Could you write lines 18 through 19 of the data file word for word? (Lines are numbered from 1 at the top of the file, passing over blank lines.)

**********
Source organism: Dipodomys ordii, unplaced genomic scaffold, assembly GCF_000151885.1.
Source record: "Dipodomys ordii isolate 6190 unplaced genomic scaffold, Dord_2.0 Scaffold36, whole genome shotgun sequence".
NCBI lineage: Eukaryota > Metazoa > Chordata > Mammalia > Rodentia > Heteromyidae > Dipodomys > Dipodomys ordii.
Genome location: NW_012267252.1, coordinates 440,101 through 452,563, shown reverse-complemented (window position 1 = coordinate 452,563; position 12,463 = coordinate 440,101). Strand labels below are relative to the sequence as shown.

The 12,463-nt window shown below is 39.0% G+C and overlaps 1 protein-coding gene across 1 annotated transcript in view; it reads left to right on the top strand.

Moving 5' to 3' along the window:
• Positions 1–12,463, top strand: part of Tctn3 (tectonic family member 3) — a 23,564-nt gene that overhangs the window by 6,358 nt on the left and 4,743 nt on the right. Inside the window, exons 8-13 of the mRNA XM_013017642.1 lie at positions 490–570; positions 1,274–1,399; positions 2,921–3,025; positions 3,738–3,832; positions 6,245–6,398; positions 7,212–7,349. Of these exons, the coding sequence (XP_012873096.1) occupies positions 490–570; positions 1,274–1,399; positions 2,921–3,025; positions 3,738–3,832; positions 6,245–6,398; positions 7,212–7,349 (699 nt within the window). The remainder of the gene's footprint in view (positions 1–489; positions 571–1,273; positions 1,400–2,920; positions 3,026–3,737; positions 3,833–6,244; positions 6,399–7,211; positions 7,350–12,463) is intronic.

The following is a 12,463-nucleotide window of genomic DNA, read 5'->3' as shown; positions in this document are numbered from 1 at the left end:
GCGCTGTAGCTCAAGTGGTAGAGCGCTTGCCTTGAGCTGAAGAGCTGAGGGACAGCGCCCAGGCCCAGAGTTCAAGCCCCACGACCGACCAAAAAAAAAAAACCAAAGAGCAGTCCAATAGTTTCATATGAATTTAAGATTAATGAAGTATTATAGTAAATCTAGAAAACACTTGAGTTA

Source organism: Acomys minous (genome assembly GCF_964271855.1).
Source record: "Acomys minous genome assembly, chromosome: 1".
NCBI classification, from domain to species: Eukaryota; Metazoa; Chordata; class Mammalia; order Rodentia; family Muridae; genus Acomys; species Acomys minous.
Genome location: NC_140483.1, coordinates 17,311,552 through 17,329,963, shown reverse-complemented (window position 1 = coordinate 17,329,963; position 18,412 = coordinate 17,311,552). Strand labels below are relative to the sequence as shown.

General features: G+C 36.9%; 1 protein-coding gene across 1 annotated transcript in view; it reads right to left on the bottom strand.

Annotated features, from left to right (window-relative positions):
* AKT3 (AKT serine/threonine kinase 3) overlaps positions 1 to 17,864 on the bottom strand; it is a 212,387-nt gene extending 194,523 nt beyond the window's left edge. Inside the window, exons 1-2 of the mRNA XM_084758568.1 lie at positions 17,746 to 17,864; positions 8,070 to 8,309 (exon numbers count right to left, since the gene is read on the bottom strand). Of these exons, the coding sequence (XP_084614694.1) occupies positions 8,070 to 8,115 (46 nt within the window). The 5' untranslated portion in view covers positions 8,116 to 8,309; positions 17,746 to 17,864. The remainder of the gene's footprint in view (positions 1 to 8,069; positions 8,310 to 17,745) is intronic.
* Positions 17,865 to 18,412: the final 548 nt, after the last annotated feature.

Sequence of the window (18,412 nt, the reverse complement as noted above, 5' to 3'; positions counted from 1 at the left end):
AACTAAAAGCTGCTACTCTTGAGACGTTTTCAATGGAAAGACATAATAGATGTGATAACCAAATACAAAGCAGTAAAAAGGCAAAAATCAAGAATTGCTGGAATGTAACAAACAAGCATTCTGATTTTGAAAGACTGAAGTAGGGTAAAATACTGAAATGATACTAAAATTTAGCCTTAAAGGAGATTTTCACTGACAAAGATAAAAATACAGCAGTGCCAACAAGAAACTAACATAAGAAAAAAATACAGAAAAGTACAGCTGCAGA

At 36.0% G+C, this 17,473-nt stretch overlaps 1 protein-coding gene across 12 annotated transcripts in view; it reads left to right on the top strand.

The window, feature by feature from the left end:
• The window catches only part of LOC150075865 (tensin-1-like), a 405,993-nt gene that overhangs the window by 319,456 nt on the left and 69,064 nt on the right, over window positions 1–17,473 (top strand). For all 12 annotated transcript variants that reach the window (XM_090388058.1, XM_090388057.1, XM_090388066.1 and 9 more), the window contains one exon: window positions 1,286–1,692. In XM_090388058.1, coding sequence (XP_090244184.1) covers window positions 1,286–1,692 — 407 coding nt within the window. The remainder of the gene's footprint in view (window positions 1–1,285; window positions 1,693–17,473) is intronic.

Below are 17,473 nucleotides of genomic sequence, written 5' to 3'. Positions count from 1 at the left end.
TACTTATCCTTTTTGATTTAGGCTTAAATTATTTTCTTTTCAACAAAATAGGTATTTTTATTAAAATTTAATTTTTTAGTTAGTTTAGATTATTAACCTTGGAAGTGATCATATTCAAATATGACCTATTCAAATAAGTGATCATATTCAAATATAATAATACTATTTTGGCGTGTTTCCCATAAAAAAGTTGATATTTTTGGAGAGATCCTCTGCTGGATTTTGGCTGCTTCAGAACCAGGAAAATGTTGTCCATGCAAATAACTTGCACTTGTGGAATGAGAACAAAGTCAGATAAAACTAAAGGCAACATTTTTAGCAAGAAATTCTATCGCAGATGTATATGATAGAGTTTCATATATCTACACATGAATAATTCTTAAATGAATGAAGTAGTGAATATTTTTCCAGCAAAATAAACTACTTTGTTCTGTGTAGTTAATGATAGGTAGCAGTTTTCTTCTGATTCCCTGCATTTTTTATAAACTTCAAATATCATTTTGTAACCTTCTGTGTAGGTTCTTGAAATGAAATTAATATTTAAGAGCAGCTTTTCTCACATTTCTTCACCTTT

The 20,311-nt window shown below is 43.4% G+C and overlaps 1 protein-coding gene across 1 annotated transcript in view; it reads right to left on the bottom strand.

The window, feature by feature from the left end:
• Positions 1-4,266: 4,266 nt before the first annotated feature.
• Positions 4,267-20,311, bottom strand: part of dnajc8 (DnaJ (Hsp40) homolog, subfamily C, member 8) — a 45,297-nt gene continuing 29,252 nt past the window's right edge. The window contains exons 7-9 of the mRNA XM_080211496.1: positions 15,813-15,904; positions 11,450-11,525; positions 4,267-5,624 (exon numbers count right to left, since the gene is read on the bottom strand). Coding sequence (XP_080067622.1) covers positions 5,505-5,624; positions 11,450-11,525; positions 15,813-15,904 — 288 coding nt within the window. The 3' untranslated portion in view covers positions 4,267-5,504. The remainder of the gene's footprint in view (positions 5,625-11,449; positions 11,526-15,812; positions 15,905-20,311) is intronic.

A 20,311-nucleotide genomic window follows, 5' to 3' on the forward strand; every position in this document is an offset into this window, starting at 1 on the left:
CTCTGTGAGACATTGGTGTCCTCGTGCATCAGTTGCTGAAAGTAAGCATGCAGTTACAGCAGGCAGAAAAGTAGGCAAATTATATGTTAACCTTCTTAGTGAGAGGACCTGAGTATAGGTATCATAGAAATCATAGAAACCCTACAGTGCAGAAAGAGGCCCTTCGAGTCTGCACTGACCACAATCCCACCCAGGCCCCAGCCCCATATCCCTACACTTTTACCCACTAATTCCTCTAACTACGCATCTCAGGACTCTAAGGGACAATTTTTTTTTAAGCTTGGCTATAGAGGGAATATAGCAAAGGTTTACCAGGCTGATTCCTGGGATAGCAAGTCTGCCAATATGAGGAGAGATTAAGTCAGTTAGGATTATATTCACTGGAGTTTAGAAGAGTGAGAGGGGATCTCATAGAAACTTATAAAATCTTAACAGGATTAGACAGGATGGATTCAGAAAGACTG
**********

Sequence of the window (18,412 nt, the reverse complement as noted above, 5' to 3'; positions counted from 1 at the left end):
AACTAAAAGCTGCTACTCTTGAGACGTTTTCAATGGAAAGACATAATAGATGTGATAACCAAATACAAAGCAGTAAAAAGGCAAAAATCAAGAATTGCTGGAATGTAACAAACAAGCATTCTGATTTTGAAAGACTGAAGTAGGGTAAAATACTGAAATGATACTAAAATTTAGCCTTAAAGGAGATTTTCACTGACAAAGATAAAAATACAGCAGTGCCAACAAGAAACTAACATAAGAAAAAAATACAGAAAAGTACAGCTGCAGA